It was a pretty wild one between the Edmonton Oilers and the Philadelphia Flyers on Thursday night, with the ultimate result being a 6-5 win for the Flyers.

The ride was bumpy, dramatic and will probably provide Oilers head coach Todd McLellan with a lot of “teaching moments” (or, let’s be honest, reasons to yell really loud).

Things started promising enough for the Oilers, who built an early 2-0 lead thanks to a goal and an assist by Leon Draisaitl. You could then cue the horror music, as the Flyers scored three goals in a minute and 12 seconds to grab a brief 3-2 lead:

There might be some concern about a young team like the Oilers cratering from such a letdown, yet they bounced back … to an extent.

Edmonton rattled off three unanswered goals, giving them a 5-3 lead about five minutes into the third period. It seemed like it would be a redemptive moment after that three-goal blunder.

Then there was another three-goal blunder.

Jakub Voracek, Claude Giroux and Michael Raffl helped the Flyers rattling off another three unanswered goals, giving Philly a seventh consecutive win.

The Oilers? They didn’t even get what sometimes feels like a customary “charity point” by getting to overtime. Three isn’t a magical number for Edmonton lately, as they’ve now lost three in a row. It’s probably safe to say that this one will burn the most.

Avalanche beat Bruins, even as Pastrnak remains almost unstoppable

BOSTON, MA - DECEMBER 08: Nikita Zadorov #16 of the Colorado Avalanche slides for the puck ahead of David Pastrnak #88 of the Boston Bruins during the first period at TD Garden on December 8, 2016 in Boston, Massachusetts. (Photo by Maddie Meyer/Getty Images)
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David Pastrnak is scoring at an astounding pace. Sometimes it’s still not enough to earn a win for the Boston Bruins.

The 20-year-old wunderkind scored both of the Bruins’ goals on Thursday, giving him a patently absurd 18 in 23 games. Pastrnak now has five goals in his last three games (not to mention a five-game point streak with those five goals and two assists).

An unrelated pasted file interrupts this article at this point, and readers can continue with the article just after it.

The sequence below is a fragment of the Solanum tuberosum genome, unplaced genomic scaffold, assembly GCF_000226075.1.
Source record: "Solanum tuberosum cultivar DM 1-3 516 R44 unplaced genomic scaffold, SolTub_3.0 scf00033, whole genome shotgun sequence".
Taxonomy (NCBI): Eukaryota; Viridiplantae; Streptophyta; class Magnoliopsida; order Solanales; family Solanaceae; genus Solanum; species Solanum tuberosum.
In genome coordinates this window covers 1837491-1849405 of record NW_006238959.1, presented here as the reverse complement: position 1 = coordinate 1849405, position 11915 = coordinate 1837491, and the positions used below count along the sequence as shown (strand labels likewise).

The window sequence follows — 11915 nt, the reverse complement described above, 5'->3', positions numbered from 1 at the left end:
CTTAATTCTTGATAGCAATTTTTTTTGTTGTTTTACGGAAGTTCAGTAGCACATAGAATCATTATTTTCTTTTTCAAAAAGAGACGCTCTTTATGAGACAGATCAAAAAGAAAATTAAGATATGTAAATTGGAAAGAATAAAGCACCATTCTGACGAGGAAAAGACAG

Calvin Pickard was perfect against Bruins not named Pastrnak, however, and the Colorado Avalanche beat Boston 4-2.

Perhaps part of the problem was that the Bruins “other” MVP wasn’t in action, then. Tuukka Rask has been right up there with the NHL’s best, but it was Anton Khudobin in net, and he gave up four goals on just 22 shots.

Rather than taking a step up the ladder, Pastrnak’s made leaps. Similarly, Rask is more than merely rebounding from what was – for his lofty standards – a disappointing campaign in 2015-16.

The Bruins need more from their supporting cast members, however, especially when one of these two players can’t suit up.

BREAKING: Carey Price’s composure

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Even the best goalie in the world – one who makes it look easy – can lose his cool sometimes.

(Heck, that used to be the domain of Patrick Roy, right?)

It was quite the sight on Thursday nonetheless: Carey Price absolutely lost his cool and went after Kyle Palmieri during the Montreal Canadiens’ game against the New Jersey Devils. You can watch that spectacle in the video above.

Palmieri received an interference penalty while Price received a roughing double-minor. Apparently fits of Price anger are rare:

By Hockey Reference’s numbers, Price has accrued 39 penalty minutes in 465 career regular season games and eight in 54 playoff contests before tonight’s outburst.

Perhaps it’s just one of those nights.